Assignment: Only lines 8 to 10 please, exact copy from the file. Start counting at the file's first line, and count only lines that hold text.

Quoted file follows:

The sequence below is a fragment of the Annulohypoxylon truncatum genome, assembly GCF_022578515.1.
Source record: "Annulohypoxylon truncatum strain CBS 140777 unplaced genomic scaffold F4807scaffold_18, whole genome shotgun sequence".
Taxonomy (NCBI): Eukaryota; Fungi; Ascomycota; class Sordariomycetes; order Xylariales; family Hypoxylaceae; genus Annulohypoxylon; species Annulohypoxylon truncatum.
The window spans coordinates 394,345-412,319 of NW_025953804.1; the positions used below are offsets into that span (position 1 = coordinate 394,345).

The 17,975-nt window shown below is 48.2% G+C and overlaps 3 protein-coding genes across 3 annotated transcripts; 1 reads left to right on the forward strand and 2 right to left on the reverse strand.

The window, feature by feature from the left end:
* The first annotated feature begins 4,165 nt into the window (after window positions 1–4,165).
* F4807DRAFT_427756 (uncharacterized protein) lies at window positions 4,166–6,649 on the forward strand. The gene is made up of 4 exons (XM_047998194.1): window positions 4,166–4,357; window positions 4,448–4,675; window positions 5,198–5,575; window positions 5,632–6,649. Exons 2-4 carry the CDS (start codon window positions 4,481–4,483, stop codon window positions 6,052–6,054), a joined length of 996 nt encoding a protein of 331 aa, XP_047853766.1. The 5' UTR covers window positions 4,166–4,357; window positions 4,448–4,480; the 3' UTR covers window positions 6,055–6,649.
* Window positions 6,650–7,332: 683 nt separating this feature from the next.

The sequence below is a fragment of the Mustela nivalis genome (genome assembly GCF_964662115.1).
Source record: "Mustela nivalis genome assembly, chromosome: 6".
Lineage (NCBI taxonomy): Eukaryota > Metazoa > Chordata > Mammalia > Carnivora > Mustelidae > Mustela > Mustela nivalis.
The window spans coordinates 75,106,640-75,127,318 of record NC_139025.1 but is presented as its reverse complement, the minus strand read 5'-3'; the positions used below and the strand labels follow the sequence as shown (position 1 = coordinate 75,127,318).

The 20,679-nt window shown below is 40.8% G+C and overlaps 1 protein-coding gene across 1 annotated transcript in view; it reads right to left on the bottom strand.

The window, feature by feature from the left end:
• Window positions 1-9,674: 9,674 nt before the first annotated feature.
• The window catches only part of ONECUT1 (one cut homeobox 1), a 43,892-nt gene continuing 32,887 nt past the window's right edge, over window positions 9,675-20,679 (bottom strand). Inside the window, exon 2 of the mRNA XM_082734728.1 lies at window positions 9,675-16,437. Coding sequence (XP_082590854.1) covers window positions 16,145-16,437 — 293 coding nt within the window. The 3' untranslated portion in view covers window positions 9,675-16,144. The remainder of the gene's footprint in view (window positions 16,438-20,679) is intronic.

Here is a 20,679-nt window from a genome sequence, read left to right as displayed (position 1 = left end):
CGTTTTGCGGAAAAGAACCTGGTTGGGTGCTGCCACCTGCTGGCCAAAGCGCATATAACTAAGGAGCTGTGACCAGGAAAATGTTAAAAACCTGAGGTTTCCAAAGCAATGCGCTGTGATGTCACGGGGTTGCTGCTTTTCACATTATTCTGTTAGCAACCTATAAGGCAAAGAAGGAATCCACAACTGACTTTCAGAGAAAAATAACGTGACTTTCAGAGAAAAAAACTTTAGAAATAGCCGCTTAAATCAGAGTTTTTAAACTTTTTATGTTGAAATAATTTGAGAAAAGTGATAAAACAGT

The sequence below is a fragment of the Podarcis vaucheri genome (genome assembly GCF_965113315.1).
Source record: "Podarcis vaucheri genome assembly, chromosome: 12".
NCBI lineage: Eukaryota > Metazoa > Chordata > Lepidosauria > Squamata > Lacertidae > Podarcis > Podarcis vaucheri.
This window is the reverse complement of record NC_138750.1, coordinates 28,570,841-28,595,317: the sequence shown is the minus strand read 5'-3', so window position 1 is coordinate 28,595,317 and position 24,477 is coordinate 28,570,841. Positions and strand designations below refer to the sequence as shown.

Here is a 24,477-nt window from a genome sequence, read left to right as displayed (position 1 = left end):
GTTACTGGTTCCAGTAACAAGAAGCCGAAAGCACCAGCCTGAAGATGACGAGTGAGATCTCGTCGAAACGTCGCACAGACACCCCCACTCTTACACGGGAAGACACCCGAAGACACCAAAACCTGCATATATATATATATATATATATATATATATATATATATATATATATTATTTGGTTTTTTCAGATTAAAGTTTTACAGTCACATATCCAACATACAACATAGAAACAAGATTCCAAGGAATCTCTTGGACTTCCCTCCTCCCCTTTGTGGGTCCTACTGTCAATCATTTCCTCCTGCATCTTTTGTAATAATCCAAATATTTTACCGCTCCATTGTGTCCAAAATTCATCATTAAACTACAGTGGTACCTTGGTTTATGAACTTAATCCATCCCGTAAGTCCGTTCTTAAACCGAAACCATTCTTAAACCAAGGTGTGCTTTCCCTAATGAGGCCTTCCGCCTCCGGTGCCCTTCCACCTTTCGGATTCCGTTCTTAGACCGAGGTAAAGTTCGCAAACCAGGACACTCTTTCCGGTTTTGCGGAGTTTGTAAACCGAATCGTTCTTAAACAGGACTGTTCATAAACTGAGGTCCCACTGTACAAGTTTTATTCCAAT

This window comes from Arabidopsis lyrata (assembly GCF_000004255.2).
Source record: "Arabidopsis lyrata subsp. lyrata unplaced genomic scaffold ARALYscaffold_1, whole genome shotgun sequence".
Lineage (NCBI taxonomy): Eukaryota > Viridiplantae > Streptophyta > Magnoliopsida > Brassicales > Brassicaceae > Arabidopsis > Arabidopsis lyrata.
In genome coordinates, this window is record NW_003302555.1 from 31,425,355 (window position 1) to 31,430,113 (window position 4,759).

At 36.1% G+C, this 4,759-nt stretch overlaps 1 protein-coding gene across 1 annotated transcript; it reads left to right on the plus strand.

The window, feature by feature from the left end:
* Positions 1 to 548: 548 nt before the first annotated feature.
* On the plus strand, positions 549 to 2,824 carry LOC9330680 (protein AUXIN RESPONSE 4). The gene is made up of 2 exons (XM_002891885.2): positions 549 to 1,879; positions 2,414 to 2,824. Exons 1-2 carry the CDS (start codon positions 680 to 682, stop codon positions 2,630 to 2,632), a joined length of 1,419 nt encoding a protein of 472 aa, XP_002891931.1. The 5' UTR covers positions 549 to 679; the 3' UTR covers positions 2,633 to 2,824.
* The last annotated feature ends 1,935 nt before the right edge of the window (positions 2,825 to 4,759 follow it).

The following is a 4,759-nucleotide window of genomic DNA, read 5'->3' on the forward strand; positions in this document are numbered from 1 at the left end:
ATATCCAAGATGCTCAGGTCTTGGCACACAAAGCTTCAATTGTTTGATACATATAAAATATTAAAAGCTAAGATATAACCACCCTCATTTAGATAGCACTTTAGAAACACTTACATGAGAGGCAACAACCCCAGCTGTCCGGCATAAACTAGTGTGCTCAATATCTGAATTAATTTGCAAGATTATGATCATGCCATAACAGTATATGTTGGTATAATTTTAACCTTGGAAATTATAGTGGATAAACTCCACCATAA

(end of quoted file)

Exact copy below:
* F4807DRAFT_427756 (uncharacterized protein) lies at window positions 4,166–6,649 on the forward strand. The gene is made up of 4 exons (XM_047998194.1): window positions 4,166–4,357; window positions 4,448–4,675; window positions 5,198–5,575; window positions 5,632–6,649. Exons 2-4 carry the CDS (start codon window positions 4,481–4,483, stop codon window positions 6,052–6,054), a joined length of 996 nt encoding a protein of 331 aa, XP_047853766.1. The 5' UTR covers window positions 4,166–4,357; window positions 4,448–4,480; the 3' UTR covers window positions 6,055–6,649.
* Window positions 6,650–7,332: 683 nt separating this feature from the next.

The sequence below is a fragment of the Mustela nivalis genome (genome assembly GCF_964662115.1).